Reliving an old trip – 13 June 2005 – Unst, the end of Britain
June 27, 2012
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Sunshine. Incredible. The rain seemed to go on all night though, but thankfully my tent just about survived, a bit of a leak but I wasn’t drenched.
I’m only on Shetland for a few days so left Lerwick this morning on the 7.55am bus for the Northern isles. Just as I was thinking how good the public transport was, with integrated ferries and buses, I found out my ferry on the Yell sound was delayed as the previous ferry couldn’t lower its ramp or something.
Ferry from Yell to Unst
It meant I had to get a later ferry to Unst, meaning I missed my bus connection. Egged on by a crazy woman who wouldn’t stop talking I asked a couple in a hire car for a lift. Turns out they were fellow far North travellers who’ve been to Alaska, Spitsbergen and driven from Bergen to Tromso [edit: writing this seven years later I’m proud to say I’ve now done all of that too – albeit the latter by train most of the way] They very kindly gave me a lift to the Unst youth hostel, which was very nice but totally deserted. I pitched my tent in the garden, and it was great to appreciate the sunshine and tranquillity of it all, but I had read that you could hire bikes from the hostel and it looked like this wouldn’t happen now as there was noone around to ask.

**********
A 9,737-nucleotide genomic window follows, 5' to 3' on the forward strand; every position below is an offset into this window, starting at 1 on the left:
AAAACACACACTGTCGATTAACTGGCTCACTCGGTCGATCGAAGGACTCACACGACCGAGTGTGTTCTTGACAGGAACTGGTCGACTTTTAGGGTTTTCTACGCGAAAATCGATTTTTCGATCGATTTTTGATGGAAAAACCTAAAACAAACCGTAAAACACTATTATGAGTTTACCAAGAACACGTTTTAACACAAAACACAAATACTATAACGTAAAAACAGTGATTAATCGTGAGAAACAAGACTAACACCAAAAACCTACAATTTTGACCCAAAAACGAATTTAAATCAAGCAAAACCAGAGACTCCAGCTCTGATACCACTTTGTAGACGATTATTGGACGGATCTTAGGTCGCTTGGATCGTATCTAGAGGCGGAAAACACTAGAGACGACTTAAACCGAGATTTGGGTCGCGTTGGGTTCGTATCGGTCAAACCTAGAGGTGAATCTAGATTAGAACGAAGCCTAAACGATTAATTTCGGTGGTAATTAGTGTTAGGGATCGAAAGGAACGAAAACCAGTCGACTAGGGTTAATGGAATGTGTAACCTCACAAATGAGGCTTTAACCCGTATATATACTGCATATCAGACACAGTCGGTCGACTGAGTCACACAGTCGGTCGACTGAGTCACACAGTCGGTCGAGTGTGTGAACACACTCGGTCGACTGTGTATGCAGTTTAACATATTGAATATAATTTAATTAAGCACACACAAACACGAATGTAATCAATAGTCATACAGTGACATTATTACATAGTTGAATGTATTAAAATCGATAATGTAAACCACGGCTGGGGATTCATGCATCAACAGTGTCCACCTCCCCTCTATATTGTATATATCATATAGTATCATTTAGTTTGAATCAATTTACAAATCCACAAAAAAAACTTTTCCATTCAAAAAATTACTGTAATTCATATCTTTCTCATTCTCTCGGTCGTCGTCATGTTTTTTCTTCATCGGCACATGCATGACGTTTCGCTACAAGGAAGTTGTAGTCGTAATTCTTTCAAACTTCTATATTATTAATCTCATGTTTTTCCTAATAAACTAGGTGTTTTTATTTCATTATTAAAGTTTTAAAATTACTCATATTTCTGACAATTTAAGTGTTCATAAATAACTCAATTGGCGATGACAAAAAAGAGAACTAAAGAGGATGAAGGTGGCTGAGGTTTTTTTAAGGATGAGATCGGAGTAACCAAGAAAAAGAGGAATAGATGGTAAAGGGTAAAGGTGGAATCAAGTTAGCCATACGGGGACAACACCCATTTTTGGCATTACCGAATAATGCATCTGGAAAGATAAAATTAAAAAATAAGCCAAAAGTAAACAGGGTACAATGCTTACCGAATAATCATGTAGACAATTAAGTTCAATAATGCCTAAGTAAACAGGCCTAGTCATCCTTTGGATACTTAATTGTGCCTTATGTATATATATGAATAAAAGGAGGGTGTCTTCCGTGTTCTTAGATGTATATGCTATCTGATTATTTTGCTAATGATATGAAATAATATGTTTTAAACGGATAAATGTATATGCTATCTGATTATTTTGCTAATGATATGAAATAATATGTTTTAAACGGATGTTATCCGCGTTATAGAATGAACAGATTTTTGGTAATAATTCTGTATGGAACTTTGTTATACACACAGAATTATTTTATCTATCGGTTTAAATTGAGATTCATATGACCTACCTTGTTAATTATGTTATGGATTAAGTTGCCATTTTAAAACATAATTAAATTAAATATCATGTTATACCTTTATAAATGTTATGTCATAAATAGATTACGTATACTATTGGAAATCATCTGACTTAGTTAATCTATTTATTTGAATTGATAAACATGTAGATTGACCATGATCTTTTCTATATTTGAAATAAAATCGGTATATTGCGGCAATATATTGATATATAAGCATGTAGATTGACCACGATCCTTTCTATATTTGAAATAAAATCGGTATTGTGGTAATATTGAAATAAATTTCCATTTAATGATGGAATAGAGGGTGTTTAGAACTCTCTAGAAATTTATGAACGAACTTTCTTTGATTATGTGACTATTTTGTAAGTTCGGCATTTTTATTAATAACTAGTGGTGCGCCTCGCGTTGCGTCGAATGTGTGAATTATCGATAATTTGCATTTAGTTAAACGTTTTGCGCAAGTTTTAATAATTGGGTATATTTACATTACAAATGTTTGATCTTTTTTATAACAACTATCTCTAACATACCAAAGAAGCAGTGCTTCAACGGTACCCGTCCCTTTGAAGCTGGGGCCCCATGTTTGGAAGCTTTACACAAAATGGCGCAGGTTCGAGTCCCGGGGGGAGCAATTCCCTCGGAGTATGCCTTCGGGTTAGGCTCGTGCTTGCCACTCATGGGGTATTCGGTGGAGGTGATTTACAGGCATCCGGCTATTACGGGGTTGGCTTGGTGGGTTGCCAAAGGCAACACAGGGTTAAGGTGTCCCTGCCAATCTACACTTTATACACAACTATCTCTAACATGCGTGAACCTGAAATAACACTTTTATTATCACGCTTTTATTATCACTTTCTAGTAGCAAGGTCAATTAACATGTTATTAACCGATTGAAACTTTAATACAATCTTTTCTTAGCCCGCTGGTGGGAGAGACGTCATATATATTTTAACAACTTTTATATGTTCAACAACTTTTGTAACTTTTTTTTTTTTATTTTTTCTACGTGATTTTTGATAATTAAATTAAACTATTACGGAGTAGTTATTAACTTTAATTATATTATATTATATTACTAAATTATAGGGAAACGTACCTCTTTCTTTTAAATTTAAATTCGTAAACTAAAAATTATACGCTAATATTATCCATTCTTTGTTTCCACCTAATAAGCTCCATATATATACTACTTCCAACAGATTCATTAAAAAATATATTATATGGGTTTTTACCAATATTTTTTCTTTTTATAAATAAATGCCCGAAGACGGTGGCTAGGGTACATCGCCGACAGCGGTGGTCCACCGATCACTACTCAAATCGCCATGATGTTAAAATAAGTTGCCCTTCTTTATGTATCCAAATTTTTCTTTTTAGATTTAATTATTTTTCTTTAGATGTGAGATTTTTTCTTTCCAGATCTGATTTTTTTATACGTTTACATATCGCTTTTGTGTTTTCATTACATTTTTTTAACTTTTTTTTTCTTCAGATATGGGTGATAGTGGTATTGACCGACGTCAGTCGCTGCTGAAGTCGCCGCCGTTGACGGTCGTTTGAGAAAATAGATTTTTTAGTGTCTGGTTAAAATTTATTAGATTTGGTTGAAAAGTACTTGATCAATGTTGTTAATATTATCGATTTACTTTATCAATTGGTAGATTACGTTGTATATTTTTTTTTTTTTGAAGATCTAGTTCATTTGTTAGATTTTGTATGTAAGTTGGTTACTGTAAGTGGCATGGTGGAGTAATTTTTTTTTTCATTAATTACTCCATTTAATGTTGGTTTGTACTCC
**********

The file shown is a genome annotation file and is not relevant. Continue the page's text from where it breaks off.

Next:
View from the end of the Unst campsite & youth hostel
Nevermind I thought, I’ll do the walk I’d read about, cliff walk up the west coast, then come back via the shop and hotel bar in Baltasound. Maybe it was the terrain, maybe it was tiredness from yesterday, but my god within three miles I was knackered. The cliff walk was nice, the best thing about Unst is the quietness and remoteness of it all. Other than in the Baltasound shop and the odd passing car I didn’t see a soul all day.
I had hoped to make it to Haroldswick, home of Britain’s Northernmost postbox and a novelty bus stop furnished with a sofa, lamp and books. On the walk back to the youth hostel a car stopped and offered me a lift, which was very gratefully received. The driver was a lady who’d grown up here, left for university and came back to teach at the primary school here. She talked about the depopulation of Unst (a problem for rural communities the world over it seems) but also about how much stuff there is to do in the local community.